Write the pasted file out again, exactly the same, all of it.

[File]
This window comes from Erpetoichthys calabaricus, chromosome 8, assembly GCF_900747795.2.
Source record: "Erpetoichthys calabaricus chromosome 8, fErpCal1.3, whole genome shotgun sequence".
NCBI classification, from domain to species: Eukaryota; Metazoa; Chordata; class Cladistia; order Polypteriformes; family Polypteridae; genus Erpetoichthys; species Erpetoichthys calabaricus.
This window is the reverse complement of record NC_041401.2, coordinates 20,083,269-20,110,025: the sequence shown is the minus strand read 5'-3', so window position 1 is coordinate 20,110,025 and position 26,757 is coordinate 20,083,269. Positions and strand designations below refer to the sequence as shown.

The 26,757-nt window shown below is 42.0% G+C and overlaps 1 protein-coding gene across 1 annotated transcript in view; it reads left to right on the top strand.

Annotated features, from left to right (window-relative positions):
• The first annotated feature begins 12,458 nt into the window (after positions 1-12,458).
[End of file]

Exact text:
This window comes from Erpetoichthys calabaricus, chromosome 8, assembly GCF_900747795.2.
Source record: "Erpetoichthys calabaricus chromosome 8, fErpCal1.3, whole genome shotgun sequence".
NCBI classification, from domain to species: Eukaryota; Metazoa; Chordata; class Cladistia; order Polypteriformes; family Polypteridae; genus Erpetoichthys; species Erpetoichthys calabaricus.
This window is the reverse complement of record NC_041401.2, coordinates 20,083,269-20,110,025: the sequence shown is the minus strand read 5'-3', so window position 1 is coordinate 20,110,025 and position 26,757 is coordinate 20,083,269. Positions and strand designations below refer to the sequence as shown.

The 26,757-nt window shown below is 42.0% G+C and overlaps 1 protein-coding gene across 1 annotated transcript in view; it reads left to right on the top strand.

Annotated features, from left to right (window-relative positions):
• The first annotated feature begins 12,458 nt into the window (after positions 1-12,458).